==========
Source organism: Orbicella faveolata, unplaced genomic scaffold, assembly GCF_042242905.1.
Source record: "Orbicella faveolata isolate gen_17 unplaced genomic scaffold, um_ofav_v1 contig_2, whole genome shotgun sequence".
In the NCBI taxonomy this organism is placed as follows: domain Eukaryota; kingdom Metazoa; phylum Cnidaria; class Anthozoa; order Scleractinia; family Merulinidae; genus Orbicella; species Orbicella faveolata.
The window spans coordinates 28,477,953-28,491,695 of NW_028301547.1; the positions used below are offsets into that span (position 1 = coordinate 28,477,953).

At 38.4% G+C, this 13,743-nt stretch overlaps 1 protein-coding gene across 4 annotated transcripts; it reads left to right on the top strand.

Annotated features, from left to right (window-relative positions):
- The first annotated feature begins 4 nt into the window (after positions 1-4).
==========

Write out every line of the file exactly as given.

Source organism: Orbicella faveolata, unplaced genomic scaffold, assembly GCF_042242905.1.
Source record: "Orbicella faveolata isolate gen_17 unplaced genomic scaffold, um_ofav_v1 contig_2, whole genome shotgun sequence".
In the NCBI taxonomy this organism is placed as follows: domain Eukaryota; kingdom Metazoa; phylum Cnidaria; class Anthozoa; order Scleractinia; family Merulinidae; genus Orbicella; species Orbicella faveolata.
The window spans coordinates 28,477,953-28,491,695 of NW_028301547.1; the positions used below are offsets into that span (position 1 = coordinate 28,477,953).

At 38.4% G+C, this 13,743-nt stretch overlaps 1 protein-coding gene across 4 annotated transcripts; it reads left to right on the top strand.

Annotated features, from left to right (window-relative positions):
- The first annotated feature begins 4 nt into the window (after positions 1-4).